Rosalind Franklin’s scientific discoveries have benefited humanity in several ways. As a fundamental experimentalist, excelling in X-ray crystallography, and despite a career cut short by untimely death at the age of 37, she made two seminal contributions: her impeccable analysis generated key measurements for one of the most transformative advances of the 20th century, uncovering the structure of DNA. Her later work had an equally pivotal impact on revealing the structure of RNA viruses, including early work on the Polio virus. Discoveries in both areas contributed to the awarding of Nobel prizes after her death, though not to her (they cannot be awarded posthumously). While her name is often connected with missing out on a Nobel prize, her legacy is of much greater significance.

Augusta Gregory (1852 -1932)

Lady Gregory became one of the most significant intellectual and creative powerhouses of the Irish Literary Revival. Her work as a writer, dramatist, theatre-founder, champion of the Irish language, translator, folklorist and social commentator helped define and give voice to the tenets of cultural nationalism in the years leading up to, and after, the establishment of the Irish Free State. Today, scholars look to Augusta Gregory’s ground-breaking work for its artistry, for insights into the country’s complex revolutionary period and to explore the role of language and literature in defining Irish identity as distinct, self-determining and heroic, both nationally and internationally.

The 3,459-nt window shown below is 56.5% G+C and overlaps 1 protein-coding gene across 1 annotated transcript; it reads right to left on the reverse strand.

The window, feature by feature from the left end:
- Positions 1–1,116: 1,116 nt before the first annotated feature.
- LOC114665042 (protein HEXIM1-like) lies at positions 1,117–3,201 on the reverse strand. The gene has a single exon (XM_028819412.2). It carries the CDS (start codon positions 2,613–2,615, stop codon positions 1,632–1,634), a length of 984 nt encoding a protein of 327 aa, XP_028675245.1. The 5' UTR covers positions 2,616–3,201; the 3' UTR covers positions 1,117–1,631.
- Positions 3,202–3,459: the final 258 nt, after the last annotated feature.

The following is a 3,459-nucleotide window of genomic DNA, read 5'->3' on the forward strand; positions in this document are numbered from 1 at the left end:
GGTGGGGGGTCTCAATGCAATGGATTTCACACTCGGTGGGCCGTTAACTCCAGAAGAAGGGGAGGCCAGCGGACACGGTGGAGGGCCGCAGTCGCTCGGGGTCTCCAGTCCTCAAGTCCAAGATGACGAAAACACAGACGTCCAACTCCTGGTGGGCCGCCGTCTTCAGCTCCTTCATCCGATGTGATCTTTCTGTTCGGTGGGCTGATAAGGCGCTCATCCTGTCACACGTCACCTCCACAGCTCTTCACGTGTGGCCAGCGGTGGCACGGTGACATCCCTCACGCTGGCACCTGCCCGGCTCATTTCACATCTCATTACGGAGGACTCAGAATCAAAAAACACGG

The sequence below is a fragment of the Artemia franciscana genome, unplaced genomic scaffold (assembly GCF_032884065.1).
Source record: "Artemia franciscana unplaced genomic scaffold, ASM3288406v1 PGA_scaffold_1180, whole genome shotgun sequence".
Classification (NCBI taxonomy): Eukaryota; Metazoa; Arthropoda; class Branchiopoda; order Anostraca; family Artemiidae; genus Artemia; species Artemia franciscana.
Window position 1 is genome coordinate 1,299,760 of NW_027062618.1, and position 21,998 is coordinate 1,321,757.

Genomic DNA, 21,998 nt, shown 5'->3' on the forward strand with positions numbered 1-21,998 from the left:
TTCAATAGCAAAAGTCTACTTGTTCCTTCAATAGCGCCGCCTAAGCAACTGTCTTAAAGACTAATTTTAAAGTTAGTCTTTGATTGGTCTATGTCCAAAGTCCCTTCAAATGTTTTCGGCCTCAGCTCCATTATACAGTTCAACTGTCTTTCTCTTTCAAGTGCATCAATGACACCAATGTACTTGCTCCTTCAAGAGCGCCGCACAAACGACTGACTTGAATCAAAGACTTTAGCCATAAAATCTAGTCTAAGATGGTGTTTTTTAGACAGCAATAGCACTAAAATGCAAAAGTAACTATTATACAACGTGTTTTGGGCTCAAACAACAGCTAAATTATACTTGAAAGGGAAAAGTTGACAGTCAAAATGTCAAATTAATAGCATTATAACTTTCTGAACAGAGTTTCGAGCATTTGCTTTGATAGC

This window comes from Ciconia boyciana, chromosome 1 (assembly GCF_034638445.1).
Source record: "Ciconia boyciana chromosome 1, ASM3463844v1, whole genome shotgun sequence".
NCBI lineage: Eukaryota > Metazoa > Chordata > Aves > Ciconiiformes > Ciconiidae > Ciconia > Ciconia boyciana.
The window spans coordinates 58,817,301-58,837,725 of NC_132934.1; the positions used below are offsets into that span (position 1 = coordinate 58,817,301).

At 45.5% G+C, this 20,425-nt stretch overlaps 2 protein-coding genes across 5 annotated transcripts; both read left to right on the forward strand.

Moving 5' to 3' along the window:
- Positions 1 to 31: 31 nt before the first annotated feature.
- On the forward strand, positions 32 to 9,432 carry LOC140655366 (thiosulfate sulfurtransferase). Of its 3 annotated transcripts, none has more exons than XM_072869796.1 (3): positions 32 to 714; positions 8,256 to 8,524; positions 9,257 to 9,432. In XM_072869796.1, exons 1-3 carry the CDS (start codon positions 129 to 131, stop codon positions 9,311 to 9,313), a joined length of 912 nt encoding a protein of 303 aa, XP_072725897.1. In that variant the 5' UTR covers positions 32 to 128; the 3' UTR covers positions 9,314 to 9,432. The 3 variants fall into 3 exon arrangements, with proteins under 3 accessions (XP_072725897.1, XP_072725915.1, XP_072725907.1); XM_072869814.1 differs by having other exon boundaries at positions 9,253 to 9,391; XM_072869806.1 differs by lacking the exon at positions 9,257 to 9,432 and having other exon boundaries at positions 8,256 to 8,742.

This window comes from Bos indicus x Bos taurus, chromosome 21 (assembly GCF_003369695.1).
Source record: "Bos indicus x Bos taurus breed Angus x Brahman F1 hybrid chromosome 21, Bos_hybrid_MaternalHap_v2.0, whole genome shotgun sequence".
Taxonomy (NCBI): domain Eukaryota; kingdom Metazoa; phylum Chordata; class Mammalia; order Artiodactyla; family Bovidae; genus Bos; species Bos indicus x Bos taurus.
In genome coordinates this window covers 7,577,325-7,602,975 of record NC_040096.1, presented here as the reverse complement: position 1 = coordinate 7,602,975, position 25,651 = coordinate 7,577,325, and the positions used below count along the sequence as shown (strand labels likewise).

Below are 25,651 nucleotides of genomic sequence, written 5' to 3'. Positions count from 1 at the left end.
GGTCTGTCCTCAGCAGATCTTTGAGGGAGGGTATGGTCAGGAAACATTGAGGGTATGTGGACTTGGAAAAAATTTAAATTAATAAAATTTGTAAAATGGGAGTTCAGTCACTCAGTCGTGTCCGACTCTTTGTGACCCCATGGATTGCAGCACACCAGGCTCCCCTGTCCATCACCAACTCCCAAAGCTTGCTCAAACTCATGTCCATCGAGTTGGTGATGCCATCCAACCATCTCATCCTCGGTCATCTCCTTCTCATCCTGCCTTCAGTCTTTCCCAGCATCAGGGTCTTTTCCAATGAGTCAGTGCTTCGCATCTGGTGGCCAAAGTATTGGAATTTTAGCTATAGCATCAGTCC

Ada Lovelace (1815-1852)

Augusta Ada King, Countess of Lovelace, was the author of an 1843 monograph on Charles Babbage’s design for the first analytical engine (general-purpose computer). To her translation of Menabrea’s report of a presentation made by Babbage in Turin she added her famous Notes, highlighting the potential and flexibility of an analytical engine compared to a calculator. These Notes included an algorithm for computing Bernouilli numbers and presaged computer-generated music, a century before Alan Turing proved that such achievements required properties now intrinsic to computers, which Babbage’s design possessed. Ada Lovelace’s unique contribution was to publish the first recognition of the capacity of a computer to make logical deductions about both numerical and non-numerical objects.